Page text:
“A haunting installation…A distinct, self-hypnotized voice fills each room, describing its environment as a limbo where life is frozen, even as it drifts into nothingness. The voices belong to Charlie Murphy, Eileen Walsh and Niall Buggy, and they are guaranteed to take up residence in your head, too. The contemplative ‘Rooms’ might be called disturbingly relaxing.” Full Review
"The effect is weirdly intimate, creepily insinuating, and oddly seductive—in short, a haunting...Murphy, like her costars, delivers the text as if her life depended on it...Walsh, who also directed, has created an experience that inexorably draws you in and shakes you to the core. The people who once inhabited these rooms may have vanished, but their souls have stayed behind, and are raging far into the night." Full Review
"More of an installation than a show...While the sets were perfectly fine in capturing the shabby anonymity of a hotel room from afar, for example, there was literally nothing of note in any drawers or anywhere else. Why encourage people to explore a kitchen when most cabinet doors were glued shut?...Each monologue charted a drab life with a modest twist towards the end that I won’t spoil. They were ably performed but the overall effect was a lot of bother for very little effect." Full Review
“Each of IAC’s 'Rooms' allows immersive rifling and snooping before and during the audio...It is Room 303 that is the standout piece. A dying man in a poky hotel room focuses on the futility of his lot, personified by an annoying fly. Buggy’s delivery of Walsh’s words is beautifully poignant and droll, a playwright’s dream.” Full Review
"The attention to detail in the creation of the rooms is marvelous, with many items that have obviously been brought over from Ireland to give authenticity to the place, especially in the kitchen room. Lighting and sound are used to great effect to punctuate the pieces. The recorded vocal performances are haunting and, with the poetry of Enda Walsh’s script, paint vivid pictures of these three individuals." Full Review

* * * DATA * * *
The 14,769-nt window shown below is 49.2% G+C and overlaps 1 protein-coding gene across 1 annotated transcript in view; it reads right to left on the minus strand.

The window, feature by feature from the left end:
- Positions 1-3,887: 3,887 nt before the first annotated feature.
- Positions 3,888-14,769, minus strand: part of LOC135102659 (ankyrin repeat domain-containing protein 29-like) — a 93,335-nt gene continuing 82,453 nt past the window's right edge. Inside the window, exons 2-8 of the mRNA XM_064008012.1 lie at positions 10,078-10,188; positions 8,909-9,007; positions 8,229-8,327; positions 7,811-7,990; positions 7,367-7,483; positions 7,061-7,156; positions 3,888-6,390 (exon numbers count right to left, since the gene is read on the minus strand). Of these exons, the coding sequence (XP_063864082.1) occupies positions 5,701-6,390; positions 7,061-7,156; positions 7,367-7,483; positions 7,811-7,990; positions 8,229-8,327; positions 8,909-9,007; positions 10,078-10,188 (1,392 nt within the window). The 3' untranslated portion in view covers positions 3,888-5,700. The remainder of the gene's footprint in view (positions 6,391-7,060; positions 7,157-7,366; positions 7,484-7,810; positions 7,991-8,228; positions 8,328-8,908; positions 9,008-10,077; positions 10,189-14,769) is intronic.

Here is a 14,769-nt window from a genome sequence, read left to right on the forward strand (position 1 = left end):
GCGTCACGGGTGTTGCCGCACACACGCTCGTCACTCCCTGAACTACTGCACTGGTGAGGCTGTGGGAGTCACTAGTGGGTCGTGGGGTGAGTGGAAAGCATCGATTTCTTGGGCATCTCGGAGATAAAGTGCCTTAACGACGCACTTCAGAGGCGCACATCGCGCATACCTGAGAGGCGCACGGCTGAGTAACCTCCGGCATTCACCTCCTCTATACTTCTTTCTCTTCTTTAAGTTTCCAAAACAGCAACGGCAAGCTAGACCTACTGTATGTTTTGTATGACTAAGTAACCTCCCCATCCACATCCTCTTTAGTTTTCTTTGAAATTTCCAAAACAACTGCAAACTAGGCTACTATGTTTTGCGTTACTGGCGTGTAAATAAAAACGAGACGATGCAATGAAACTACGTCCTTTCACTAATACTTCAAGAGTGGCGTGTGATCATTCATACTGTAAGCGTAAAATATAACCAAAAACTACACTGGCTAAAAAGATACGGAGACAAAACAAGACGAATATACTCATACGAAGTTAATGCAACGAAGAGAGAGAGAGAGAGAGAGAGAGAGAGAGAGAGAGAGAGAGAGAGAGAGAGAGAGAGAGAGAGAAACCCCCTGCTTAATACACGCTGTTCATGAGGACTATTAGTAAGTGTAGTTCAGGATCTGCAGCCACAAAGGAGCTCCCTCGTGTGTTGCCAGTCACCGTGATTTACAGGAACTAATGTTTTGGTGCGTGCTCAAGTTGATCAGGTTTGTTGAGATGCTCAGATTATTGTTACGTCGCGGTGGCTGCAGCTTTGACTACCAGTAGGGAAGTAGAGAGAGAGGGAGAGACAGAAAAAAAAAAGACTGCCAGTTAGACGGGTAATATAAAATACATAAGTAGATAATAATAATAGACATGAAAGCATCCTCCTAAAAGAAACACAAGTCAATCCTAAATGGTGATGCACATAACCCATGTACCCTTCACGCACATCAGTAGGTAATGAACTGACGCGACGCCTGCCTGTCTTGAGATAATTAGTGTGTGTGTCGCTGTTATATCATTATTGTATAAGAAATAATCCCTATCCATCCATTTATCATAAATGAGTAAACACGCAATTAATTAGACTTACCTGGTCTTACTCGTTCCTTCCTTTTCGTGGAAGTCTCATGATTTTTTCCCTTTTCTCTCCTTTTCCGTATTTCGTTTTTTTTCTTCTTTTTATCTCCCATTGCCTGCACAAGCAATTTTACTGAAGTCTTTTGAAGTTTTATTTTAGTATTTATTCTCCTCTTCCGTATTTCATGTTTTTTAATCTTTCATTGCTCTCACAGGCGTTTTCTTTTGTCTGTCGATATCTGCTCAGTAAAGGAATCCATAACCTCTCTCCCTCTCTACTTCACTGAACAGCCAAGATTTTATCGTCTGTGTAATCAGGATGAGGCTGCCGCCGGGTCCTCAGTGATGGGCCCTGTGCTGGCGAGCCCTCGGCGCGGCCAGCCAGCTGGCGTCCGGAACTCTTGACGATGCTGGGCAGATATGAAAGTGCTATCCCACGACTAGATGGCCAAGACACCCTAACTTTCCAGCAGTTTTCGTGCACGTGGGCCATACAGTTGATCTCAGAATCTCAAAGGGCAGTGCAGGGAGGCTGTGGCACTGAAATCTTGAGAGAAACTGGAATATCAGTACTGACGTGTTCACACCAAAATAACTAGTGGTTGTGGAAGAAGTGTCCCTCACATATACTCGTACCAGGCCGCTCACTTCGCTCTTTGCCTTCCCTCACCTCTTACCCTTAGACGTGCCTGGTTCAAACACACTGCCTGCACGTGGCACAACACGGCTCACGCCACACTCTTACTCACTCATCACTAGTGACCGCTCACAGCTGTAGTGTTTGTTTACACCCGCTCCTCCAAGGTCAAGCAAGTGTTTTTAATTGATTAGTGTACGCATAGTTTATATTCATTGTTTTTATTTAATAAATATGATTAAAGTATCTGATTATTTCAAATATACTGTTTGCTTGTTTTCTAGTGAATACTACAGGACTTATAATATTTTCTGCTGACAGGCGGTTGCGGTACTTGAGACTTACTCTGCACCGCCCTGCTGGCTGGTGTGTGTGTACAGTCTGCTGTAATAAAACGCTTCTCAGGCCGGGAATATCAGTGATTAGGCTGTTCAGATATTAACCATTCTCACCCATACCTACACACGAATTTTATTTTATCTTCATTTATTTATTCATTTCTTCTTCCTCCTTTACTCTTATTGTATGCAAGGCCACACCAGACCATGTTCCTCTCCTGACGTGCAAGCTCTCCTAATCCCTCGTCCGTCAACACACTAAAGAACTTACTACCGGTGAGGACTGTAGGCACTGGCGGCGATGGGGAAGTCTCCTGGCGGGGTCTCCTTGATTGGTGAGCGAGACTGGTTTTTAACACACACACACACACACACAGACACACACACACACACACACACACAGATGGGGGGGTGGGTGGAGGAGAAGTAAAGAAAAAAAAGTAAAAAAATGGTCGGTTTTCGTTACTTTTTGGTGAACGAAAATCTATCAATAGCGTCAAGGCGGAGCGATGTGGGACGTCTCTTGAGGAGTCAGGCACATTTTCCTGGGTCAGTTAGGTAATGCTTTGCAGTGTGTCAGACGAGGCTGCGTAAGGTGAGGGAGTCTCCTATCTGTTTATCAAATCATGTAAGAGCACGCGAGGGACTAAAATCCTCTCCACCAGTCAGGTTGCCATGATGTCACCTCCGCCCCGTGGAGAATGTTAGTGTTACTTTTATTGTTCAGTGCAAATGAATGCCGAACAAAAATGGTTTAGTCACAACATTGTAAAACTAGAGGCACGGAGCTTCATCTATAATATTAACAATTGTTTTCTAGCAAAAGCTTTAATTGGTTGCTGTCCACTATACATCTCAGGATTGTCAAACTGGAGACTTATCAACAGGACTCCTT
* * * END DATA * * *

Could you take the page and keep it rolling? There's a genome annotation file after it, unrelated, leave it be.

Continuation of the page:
See it if like unusual thought- provoking theatre. it was wonderful to be immersed in these 3 separate worlds. beautifully done. moving experience.
Don't see it if you need a straight- forward story. this is something to immerse yourself in and allow yourself to be carried away.
See it if you saw and enjoyed "Arlington" and want to see more by Enda Walsh.
Don't see it if you expect traditional theater with actors, or if you can't climb the stairs to the installation.
See it if You're interested in listening to monologues and testing out a mild immersive show. Also cool to check out the future new home of the IAC.
Don't see it if You are expecting to interact much with the environment or be very invested in the stories.
See it if Immersive theatrical experience of travelling to 3 different installations (rooms) Each metriculously designed & enhanced by Walsh's prose
Don't see it if Could get claustrophobic w/maximum number of people viewing Monologues are a bit dense & fused w/Irish morbidity; very powerful nonetheless
See it if You like intense Irish storytelling in an unusual setting. The stories were beautifully written with clearly expressed points of view.
Don't see it if You want to see something uplifting or you are claustrophobic.
See it if if you like climbing rickety stairs, sweltering heat,and have extraordinary acute hearing.
Don't see it if You don't mind waiting in the street in the sweltering heat and miss the potentially lilting monologues as you move from room to room..
See it if if you like innovative theatrical experiences, brilliant "acting" (the acting is actually three monologues piped into three rooms)
Don't see it if you can't handle difficult, depressing subject matter, no matter how worthwhile
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